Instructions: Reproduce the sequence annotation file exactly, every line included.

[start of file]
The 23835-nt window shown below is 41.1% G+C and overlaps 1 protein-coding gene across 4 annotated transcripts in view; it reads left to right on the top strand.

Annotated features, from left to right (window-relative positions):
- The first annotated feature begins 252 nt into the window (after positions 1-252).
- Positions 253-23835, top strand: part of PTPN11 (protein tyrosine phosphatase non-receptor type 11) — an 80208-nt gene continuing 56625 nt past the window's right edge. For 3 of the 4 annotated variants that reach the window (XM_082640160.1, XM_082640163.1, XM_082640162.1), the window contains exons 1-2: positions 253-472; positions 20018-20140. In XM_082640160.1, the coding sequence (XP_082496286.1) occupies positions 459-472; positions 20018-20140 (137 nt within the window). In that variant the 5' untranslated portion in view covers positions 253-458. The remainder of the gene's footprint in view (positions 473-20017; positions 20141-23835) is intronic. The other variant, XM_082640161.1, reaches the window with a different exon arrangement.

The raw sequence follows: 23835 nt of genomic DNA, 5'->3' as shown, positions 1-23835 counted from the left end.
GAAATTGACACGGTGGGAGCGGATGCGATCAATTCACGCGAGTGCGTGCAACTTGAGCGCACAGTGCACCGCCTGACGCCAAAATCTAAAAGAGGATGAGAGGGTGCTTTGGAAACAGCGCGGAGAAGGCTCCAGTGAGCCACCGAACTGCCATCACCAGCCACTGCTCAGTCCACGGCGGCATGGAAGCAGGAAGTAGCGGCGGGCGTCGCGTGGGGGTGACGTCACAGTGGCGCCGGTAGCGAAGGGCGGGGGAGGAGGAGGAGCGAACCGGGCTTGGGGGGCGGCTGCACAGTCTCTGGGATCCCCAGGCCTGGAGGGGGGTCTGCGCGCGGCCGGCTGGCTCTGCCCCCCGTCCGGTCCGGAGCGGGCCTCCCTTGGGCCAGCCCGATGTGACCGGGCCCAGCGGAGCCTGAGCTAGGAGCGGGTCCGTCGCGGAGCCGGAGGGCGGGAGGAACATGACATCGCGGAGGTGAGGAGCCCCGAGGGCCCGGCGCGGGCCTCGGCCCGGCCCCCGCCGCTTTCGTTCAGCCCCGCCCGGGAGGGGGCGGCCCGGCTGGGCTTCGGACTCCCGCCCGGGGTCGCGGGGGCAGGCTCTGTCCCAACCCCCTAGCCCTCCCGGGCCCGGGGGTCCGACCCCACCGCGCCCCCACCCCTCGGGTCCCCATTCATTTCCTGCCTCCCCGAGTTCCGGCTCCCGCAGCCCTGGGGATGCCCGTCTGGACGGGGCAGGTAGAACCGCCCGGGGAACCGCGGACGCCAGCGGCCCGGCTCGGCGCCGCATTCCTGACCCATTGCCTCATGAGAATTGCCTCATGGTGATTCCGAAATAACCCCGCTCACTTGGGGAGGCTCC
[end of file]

The 23835-nt window shown below is 41.1% G+C and overlaps 1 protein-coding gene across 4 annotated transcripts in view; it reads left to right on the top strand.

Annotated features, from left to right (window-relative positions):
- The first annotated feature begins 252 nt into the window (after positions 1-252).
- Positions 253-23835, top strand: part of PTPN11 (protein tyrosine phosphatase non-receptor type 11) — an 80208-nt gene continuing 56625 nt past the window's right edge. For 3 of the 4 annotated variants that reach the window (XM_082640160.1, XM_082640163.1, XM_082640162.1), the window contains exons 1-2: positions 253-472; positions 20018-20140. In XM_082640160.1, the coding sequence (XP_082496286.1) occupies positions 459-472; positions 20018-20140 (137 nt within the window). In that variant the 5' untranslated portion in view covers positions 253-458. The remainder of the gene's footprint in view (positions 473-20017; positions 20141-23835) is intronic. The other variant, XM_082640161.1, reaches the window with a different exon arrangement.

The raw sequence follows: 23835 nt of genomic DNA, 5'->3' as shown, positions 1-23835 counted from the left end.
GAAATTGACACGGTGGGAGCGGATGCGATCAATTCACGCGAGTGCGTGCAACTTGAGCGCACAGTGCACCGCCTGACGCCAAAATCTAAAAGAGGATGAGAGGGTGCTTTGGAAACAGCGCGGAGAAGGCTCCAGTGAGCCACCGAACTGCCATCACCAGCCACTGCTCAGTCCACGGCGGCATGGAAGCAGGAAGTAGCGGCGGGCGTCGCGTGGGGGTGACGTCACAGTGGCGCCGGTAGCGAAGGGCGGGGGAGGAGGAGGAGCGAACCGGGCTTGGGGGGCGGCTGCACAGTCTCTGGGATCCCCAGGCCTGGAGGGGGGTCTGCGCGCGGCCGGCTGGCTCTGCCCCCCGTCCGGTCCGGAGCGGGCCTCCCTTGGGCCAGCCCGATGTGACCGGGCCCAGCGGAGCCTGAGCTAGGAGCGGGTCCGTCGCGGAGCCGGAGGGCGGGAGGAACATGACATCGCGGAGGTGAGGAGCCCCGAGGGCCCGGCGCGGGCCTCGGCCCGGCCCCCGCCGCTTTCGTTCAGCCCCGCCCGGGAGGGGGCGGCCCGGCTGGGCTTCGGACTCCCGCCCGGGGTCGCGGGGGCAGGCTCTGTCCCAACCCCCTAGCCCTCCCGGGCCCGGGGGTCCGACCCCACCGCGCCCCCACCCCTCGGGTCCCCATTCATTTCCTGCCTCCCCGAGTTCCGGCTCCCGCAGCCCTGGGGATGCCCGTCTGGACGGGGCAGGTAGAACCGCCCGGGGAACCGCGGACGCCAGCGGCCCGGCTCGGCGCCGCATTCCTGACCCATTGCCTCATGAGAATTGCCTCATGGTGATTCCGAAATAACCCCGCTCACTTGGGGAGGCTCC